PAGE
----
• What Is A Breast Biopsy?
||What Is A Breast Biopsy?
A biopsy of the breast involves taking a sample of tissue or cells for examination under a microscope. It is most commonly performed as a breast cancer diagnosis tool to investigate a tumor or mass detected during a clinical examination or mammogram. If a woman finds a lump herself during a breast self examination, a mammogram will need to be carried out before a biopsy is ordered. A biopsy is usually a straight forward procedure and in the United States only about 10 percent of women biopsied will be diagnosed with cancer. By contrast in Sweden the malignancy (cancer) diagnosis rate is 80 percent. This is because Swedish doctors apply much stricter criteria on when a biopsy should be carried out, primarily for cost reasons.
Types Of Biopsies
FNA is one of the least invasive biopsy methods and it can be carried out in a clinician’s office. A local anesthesia is injected into the breast first to numb it. The doctor then uses a hollow needle to remove a small sample of cells or fluid from the suspicious lump. If the lump is mobile and moves around several attempts may be necessary before enough of a sample is taken. If the lump turns out to be a fluid filled cyst (not cancer), it will often collapse once the fluid is withdrawn. If the lump does not collapse, or if the mass appears solid, a surgical biopsy is usually required. This is because FNA is not as accurate as surgery and has a higher risk of false negatives - that is it can suggest cancer where no cancer exists. The likely reason for this is that FNA can only take a tiny sample of cells for analysis, compared to other more invasive procedures.
If a lump feels solid a doctor may perform a core needle biopsy as a sort of 'in-between' procedure. It does not require cutting the skin like surgery, but a larger needle than FNA, a sort of ‘cutting’ needle is used. This procedure allows the doctor to obtain small cylinders (cores) of skin tissue for the pathologist to test. It allows the pathologist not only to check the individual cells but also to see how they react and fit together. The needle is usually attached to a biopsy gun which instantly punches the needle in and out of the skin quickly. Usually between 3 and 6 cylinders of tissue samples are taken. It does not leave any scars.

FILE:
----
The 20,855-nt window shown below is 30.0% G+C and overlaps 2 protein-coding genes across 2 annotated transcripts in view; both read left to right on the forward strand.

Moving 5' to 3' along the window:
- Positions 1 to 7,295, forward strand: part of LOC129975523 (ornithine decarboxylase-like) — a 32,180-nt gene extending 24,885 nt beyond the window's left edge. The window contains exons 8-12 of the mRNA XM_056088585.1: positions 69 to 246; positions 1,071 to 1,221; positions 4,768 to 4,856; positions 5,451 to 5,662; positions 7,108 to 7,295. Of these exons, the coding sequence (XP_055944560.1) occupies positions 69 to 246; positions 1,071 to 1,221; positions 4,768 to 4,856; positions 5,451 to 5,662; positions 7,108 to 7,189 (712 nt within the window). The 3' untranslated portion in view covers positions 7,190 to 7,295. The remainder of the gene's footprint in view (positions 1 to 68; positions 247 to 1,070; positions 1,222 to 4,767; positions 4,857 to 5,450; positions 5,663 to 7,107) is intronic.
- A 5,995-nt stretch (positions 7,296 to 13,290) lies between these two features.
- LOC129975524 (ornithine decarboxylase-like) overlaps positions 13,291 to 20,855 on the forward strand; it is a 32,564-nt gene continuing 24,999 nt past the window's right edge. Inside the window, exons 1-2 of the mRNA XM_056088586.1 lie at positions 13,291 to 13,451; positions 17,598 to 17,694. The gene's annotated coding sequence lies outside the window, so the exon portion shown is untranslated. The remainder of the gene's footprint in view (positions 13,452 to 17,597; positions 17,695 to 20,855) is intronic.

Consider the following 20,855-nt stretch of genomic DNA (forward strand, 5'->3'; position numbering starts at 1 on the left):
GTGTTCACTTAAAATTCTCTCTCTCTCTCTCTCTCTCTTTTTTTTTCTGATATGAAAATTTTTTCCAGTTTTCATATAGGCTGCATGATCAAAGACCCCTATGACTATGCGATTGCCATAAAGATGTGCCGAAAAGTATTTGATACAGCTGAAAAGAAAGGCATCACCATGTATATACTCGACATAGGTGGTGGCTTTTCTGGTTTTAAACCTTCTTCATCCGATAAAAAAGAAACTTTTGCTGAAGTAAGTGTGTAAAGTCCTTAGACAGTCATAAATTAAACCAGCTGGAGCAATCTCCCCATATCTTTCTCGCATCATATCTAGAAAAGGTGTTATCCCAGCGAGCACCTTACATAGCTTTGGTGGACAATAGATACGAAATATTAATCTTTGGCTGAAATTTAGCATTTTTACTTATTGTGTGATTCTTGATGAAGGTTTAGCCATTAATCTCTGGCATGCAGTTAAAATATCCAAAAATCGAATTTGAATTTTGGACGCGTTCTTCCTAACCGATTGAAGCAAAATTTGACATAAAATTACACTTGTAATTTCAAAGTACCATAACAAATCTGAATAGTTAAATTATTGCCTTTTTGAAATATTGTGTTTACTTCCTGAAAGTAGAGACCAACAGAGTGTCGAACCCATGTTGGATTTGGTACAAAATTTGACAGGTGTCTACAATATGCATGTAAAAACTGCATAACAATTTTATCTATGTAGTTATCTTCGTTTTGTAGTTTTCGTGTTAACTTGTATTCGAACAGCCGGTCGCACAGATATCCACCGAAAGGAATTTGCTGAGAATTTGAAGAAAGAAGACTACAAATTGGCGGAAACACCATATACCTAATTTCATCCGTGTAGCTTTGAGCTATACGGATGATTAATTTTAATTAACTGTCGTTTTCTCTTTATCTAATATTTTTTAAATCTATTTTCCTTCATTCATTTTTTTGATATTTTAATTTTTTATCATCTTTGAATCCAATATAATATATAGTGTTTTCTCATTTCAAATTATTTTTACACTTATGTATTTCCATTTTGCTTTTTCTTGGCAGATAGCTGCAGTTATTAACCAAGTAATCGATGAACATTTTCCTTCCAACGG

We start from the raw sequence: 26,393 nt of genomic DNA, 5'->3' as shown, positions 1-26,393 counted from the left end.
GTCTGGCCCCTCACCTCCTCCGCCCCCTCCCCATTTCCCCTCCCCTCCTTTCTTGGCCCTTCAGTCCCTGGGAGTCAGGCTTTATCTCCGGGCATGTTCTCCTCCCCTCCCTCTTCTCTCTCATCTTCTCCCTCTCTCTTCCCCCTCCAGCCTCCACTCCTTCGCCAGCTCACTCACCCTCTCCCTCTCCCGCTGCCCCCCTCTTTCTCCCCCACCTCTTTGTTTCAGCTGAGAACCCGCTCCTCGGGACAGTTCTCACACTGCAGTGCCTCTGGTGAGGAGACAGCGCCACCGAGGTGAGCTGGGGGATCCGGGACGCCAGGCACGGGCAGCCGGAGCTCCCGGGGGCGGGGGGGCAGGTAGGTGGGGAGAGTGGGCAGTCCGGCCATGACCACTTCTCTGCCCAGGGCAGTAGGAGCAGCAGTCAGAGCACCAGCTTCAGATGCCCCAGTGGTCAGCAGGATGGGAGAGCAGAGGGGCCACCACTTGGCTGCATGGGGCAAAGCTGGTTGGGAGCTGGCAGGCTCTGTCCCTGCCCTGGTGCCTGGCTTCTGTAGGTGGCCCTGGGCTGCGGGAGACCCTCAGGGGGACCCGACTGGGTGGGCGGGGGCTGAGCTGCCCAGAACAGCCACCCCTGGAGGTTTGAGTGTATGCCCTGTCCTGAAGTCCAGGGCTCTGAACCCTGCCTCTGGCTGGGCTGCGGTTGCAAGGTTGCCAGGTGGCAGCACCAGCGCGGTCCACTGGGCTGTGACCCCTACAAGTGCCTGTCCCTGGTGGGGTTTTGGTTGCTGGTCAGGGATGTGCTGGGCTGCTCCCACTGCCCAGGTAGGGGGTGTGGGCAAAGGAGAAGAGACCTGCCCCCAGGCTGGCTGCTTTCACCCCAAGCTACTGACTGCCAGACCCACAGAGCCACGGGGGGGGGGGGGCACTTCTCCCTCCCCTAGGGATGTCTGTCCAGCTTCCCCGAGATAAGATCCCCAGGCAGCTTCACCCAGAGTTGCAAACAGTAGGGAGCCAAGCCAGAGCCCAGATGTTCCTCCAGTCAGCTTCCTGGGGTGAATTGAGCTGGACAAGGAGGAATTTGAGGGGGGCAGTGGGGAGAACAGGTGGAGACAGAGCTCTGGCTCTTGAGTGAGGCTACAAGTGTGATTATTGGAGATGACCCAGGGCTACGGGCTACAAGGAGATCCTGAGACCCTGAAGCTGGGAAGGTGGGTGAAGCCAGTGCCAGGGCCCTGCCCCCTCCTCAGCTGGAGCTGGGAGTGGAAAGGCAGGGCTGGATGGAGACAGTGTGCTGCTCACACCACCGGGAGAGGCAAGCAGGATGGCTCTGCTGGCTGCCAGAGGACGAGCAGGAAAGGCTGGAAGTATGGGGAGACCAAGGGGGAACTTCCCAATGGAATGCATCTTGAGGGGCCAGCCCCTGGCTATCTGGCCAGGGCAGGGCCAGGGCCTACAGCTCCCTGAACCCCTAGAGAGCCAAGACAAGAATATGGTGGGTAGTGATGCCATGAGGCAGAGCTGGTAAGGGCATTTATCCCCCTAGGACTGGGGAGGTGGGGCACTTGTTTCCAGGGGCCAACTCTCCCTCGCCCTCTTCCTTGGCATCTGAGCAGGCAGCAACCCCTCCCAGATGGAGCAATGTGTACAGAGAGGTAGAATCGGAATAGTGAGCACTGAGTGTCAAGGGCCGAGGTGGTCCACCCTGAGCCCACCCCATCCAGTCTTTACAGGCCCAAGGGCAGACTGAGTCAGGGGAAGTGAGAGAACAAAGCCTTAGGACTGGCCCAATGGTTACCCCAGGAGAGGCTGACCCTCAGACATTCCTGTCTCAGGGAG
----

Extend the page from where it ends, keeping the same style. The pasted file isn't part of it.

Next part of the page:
This is a vacuum-assisted breast biopsy, but is better known by its brand name Mammotome. It is a fairly new technology which allows surgeons or radiologists to remove a larger tissue sample without causing a big scar. And unlike core needle biopsy, it only has to be inserted once. During the procedure the woman is asked to face down on a special exam table which has openings for placing her breasts. An anesthetic is injected into the breast to numb it. An ultrasound scan may be use to locate the suspicious area and then the doctor makes a tiny cut in the skin. He then inserts a special probe with a high speed rotating cutter that is attached to a vacuum pump. As the cutter rotates the tissue sample is sucked through the probe into a collection area. As Mammotome is still a relatively new procedure, do check with your surgeon to make sure he is experienced in using the equipment.